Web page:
Hey REVLY girls! This week, I want to talk about something that seems to affect women all over the country and dominate beauty standards: diet culture. Diet culture has been around for decades, but with the rise of social media and photoshop apps, there’s an added pressure to achieve the “perfect” body and lifestyle. We’ve all seen the ads for detoxing teas and intense, calorie-burning workouts that promise flat tummies and perfect abs. We follow influencers and celebrities who post photos showing off a seemingly perfect figure and flawless skin. It’s all too easy to take a look in the mirror and think, “I’d be so much happier if I looked like that.” But here’s the thing: this socially-constructed “perfect” life is 1) unreal and 2) not healthy!
They say comparison is the thief of joy, and I feel like this couldn’t be more true when it comes to social media and the concept of physical health. Every day, celebrities are paid to promote obscure skincare regimens and the latest superfood diets. Yes, kale and kombucha are super healthy options, and a HIIT class is a great way to work up a sweat. However, this hyperactive, uber-healthy lifestyle can have a dark side when it comes to self-esteem and mental health. Chasing an idealized body, constantly restricting our foods, and forcing ourselves into overdrive doesn’t make us healthier, it just causes insecurity and burn-out! Having said all that, I want to highlight some important points when it comes to ditching the diet culture.
1. Social Media is so deceiving.
I know this point is an obvious one - we all know about Facetune and filters! But this goes so much further than photo editing. Looking through Instagram, it may seem like everyone else is living their best life, vacationing at exotic beaches or having drinks at the coolest rooftop bars. Before you let these pictures trigger your FOMO, remember that Instagram is not reality! People use social media to portray the best versions of themselves, and this version is hardly ever the real one. cYou never know what someone is going through behind that “perfect” profile, so don’t hold yourself to a standard that doesn’t exist!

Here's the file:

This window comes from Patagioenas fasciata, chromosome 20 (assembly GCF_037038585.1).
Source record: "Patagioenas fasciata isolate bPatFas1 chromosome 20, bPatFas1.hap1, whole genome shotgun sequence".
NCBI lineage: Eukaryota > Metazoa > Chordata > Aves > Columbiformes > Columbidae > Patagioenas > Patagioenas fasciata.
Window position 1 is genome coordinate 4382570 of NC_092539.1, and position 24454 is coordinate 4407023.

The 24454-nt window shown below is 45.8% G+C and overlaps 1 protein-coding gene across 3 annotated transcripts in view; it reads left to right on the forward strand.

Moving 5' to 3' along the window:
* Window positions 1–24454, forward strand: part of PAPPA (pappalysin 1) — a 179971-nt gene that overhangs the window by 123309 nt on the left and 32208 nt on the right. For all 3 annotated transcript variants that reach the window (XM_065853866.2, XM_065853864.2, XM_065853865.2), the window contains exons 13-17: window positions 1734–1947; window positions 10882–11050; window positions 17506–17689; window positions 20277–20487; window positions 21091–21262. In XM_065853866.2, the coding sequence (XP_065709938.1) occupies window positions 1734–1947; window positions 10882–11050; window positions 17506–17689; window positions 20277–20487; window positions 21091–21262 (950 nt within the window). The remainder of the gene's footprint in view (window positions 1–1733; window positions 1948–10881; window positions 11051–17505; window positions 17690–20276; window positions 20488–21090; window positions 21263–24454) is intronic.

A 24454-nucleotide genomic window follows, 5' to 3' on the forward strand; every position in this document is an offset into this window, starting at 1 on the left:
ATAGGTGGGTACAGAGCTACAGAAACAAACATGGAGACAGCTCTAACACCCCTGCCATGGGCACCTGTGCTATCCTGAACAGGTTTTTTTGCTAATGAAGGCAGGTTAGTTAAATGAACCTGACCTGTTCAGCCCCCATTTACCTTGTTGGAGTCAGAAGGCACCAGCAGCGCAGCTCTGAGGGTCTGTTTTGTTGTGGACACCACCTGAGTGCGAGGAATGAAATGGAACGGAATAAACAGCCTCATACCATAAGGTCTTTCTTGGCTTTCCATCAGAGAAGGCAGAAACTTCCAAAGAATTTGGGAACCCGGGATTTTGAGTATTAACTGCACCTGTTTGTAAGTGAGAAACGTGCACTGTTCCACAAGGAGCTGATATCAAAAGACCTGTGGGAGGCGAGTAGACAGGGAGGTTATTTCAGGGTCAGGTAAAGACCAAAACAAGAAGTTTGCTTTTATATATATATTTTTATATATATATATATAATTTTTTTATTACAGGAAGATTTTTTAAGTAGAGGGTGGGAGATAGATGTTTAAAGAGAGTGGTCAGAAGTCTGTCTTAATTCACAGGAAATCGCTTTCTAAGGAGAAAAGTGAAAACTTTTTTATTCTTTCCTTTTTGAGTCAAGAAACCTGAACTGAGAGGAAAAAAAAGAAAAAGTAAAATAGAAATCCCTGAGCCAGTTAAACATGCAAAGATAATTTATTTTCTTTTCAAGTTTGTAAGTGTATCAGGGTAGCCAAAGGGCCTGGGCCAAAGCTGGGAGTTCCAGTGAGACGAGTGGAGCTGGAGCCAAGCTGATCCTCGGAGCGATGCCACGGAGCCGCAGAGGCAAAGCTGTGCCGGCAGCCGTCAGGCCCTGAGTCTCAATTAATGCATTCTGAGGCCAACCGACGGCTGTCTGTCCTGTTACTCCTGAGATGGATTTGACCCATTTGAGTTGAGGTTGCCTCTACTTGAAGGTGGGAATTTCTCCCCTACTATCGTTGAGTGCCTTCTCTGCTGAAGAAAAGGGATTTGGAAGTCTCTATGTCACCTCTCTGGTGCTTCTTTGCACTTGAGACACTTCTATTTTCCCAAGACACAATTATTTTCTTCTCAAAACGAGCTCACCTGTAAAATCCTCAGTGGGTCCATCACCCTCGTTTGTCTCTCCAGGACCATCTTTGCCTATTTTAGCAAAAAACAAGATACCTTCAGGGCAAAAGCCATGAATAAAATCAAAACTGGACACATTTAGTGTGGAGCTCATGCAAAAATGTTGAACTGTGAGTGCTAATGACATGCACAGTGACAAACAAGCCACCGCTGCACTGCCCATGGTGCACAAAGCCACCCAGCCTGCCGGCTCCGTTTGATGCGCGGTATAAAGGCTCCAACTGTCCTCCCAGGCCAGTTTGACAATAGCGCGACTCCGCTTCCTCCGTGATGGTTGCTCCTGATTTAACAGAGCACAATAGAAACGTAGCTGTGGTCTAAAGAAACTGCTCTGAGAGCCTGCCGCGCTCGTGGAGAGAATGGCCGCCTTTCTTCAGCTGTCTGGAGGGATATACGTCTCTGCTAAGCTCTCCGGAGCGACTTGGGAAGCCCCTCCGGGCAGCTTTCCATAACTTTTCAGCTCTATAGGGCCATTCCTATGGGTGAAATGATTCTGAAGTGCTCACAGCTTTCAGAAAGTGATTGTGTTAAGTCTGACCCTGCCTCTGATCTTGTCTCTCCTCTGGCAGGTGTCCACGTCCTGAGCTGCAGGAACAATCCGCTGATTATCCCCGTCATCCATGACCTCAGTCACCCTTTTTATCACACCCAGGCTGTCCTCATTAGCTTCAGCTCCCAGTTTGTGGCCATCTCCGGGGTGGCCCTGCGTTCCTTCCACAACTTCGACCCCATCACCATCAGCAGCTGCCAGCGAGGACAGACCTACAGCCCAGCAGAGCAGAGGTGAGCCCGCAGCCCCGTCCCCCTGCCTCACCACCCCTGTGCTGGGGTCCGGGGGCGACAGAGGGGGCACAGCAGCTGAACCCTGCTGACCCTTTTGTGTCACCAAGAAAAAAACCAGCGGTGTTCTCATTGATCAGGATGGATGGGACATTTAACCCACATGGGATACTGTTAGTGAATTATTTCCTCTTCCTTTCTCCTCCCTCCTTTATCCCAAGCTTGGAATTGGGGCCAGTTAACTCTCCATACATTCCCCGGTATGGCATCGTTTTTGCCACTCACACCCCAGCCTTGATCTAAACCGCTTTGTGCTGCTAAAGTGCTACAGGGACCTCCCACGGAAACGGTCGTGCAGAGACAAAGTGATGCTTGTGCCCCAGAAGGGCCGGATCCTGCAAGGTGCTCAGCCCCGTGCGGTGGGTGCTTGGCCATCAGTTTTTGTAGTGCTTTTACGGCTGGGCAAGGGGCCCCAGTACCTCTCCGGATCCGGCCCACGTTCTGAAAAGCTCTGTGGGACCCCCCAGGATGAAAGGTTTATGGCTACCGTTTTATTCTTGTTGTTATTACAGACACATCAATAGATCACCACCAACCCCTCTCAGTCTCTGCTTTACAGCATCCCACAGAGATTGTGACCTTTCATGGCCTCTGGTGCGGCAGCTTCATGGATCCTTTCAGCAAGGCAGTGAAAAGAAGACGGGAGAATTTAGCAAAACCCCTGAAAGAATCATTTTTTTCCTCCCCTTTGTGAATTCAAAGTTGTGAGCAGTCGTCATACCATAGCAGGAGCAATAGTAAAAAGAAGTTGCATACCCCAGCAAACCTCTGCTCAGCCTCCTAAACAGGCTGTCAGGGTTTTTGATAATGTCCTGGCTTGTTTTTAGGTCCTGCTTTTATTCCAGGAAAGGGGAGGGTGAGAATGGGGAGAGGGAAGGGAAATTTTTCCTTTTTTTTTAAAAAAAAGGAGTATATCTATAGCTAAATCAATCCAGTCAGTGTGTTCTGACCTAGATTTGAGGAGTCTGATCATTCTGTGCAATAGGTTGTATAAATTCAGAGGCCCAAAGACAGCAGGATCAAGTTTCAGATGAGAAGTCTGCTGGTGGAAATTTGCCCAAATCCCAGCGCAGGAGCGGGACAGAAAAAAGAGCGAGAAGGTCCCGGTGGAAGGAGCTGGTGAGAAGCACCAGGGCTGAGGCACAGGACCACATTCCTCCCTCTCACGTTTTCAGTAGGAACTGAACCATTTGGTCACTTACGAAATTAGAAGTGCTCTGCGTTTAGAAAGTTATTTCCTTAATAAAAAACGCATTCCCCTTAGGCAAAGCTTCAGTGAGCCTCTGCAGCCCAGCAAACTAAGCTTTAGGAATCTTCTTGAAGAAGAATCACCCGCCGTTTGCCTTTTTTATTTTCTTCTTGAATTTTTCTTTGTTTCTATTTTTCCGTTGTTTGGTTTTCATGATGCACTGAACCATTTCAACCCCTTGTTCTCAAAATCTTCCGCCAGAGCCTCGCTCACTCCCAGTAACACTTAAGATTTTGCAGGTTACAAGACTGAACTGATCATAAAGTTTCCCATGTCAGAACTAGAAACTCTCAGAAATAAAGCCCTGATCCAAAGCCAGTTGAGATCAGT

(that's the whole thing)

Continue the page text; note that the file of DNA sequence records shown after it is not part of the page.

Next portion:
2. Working out every day is not always a good thing.
Don’t get me wrong, fitness is important - REVLY’s slogan is “Sweat Everyday!” However, rest and recovery is just as important as the workout! If you’re physically exhausted and dreading that HIIT class, don’t feel like you need to force yourself into the gym. Exhaustion, sore muscles, and mental fatigue are signs that your body needs a break. Take a few days off and re-load! Your mind and body will thank you - and a short break won’t take away from all the progress you’ve made!
3. "Thin" does not necessarily equal healthy or happy!
Like I mentioned before, it’s easy to think that life would be better if we had that perfectly toned body. However, the biggest lesson I’ve learned when it comes to health and appearance is that you can’t hate yourself into a version you’ll love. Denying your body’s needs through juice cleanses and crash diets won’t get rid of your insecurities; in fact, unhealthy diet behaviors will only strengthen that self-doubt in the long run, as well as cause serious physical health complications. Listen to your body (and your doctor!) before partaking in the newest diet.
Alright, I know that was a lot for one post! But if there’s anything I want y’all to take from all this, it’s that you deserve to live a full and happy life, free from self-judgment and comparison. Think about it this way: if we all ate the same foods and did the same workouts, we’d still look different! So don’t feel like you need to deny yourself that ice cream or slice of birthday cake in pursuit of a “perfect” body. Go ahead and take that day off - the studio will still be there tomorrow! Although diet culture, along with social media and beauty standards, is here to stay, that doesn’t mean it has to dictate the way you live your life. When it comes to your journey to health and happiness, make sure to always listen to yourself before your Insta feed!
By: Ali Mader